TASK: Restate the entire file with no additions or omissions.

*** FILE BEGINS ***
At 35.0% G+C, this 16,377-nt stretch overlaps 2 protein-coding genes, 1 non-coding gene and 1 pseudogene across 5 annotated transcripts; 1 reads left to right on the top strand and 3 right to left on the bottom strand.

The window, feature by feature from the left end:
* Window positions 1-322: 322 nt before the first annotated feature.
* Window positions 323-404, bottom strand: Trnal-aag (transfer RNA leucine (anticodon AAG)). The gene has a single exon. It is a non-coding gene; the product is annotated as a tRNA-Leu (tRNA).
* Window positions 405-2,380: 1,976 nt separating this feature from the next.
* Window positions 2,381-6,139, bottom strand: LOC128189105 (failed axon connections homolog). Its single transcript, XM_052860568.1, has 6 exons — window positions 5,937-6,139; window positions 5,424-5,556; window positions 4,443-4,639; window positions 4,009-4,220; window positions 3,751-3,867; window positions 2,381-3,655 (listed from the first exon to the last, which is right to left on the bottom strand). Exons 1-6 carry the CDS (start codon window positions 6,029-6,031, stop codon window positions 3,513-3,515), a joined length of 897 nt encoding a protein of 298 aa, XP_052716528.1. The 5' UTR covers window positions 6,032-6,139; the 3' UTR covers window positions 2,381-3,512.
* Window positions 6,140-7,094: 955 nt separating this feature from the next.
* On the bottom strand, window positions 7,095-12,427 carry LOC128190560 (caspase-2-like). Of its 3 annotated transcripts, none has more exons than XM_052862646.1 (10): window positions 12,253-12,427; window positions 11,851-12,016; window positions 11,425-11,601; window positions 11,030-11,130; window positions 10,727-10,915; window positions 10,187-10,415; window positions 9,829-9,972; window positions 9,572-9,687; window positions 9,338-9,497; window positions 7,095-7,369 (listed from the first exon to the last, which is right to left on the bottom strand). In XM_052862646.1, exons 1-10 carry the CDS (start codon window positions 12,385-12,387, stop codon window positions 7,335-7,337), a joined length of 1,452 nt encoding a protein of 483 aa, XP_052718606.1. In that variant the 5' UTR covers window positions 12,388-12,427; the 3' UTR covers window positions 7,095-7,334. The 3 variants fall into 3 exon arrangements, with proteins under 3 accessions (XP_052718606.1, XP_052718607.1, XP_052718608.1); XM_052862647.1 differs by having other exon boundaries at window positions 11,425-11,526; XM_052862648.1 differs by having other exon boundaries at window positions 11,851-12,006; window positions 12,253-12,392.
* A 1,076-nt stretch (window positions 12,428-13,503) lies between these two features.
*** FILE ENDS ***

At 35.0% G+C, this 16,377-nt stretch overlaps 2 protein-coding genes, 1 non-coding gene and 1 pseudogene across 5 annotated transcripts; 1 reads left to right on the top strand and 3 right to left on the bottom strand.

The window, feature by feature from the left end:
* Window positions 1-322: 322 nt before the first annotated feature.
* Window positions 323-404, bottom strand: Trnal-aag (transfer RNA leucine (anticodon AAG)). The gene has a single exon. It is a non-coding gene; the product is annotated as a tRNA-Leu (tRNA).
* Window positions 405-2,380: 1,976 nt separating this feature from the next.
* Window positions 2,381-6,139, bottom strand: LOC128189105 (failed axon connections homolog). Its single transcript, XM_052860568.1, has 6 exons — window positions 5,937-6,139; window positions 5,424-5,556; window positions 4,443-4,639; window positions 4,009-4,220; window positions 3,751-3,867; window positions 2,381-3,655 (listed from the first exon to the last, which is right to left on the bottom strand). Exons 1-6 carry the CDS (start codon window positions 6,029-6,031, stop codon window positions 3,513-3,515), a joined length of 897 nt encoding a protein of 298 aa, XP_052716528.1. The 5' UTR covers window positions 6,032-6,139; the 3' UTR covers window positions 2,381-3,512.
* Window positions 6,140-7,094: 955 nt separating this feature from the next.
* On the bottom strand, window positions 7,095-12,427 carry LOC128190560 (caspase-2-like). Of its 3 annotated transcripts, none has more exons than XM_052862646.1 (10): window positions 12,253-12,427; window positions 11,851-12,016; window positions 11,425-11,601; window positions 11,030-11,130; window positions 10,727-10,915; window positions 10,187-10,415; window positions 9,829-9,972; window positions 9,572-9,687; window positions 9,338-9,497; window positions 7,095-7,369 (listed from the first exon to the last, which is right to left on the bottom strand). In XM_052862646.1, exons 1-10 carry the CDS (start codon window positions 12,385-12,387, stop codon window positions 7,335-7,337), a joined length of 1,452 nt encoding a protein of 483 aa, XP_052718606.1. In that variant the 5' UTR covers window positions 12,388-12,427; the 3' UTR covers window positions 7,095-7,334. The 3 variants fall into 3 exon arrangements, with proteins under 3 accessions (XP_052718606.1, XP_052718607.1, XP_052718608.1); XM_052862647.1 differs by having other exon boundaries at window positions 11,425-11,526; XM_052862648.1 differs by having other exon boundaries at window positions 11,851-12,006; window positions 12,253-12,392.
* A 1,076-nt stretch (window positions 12,428-13,503) lies between these two features.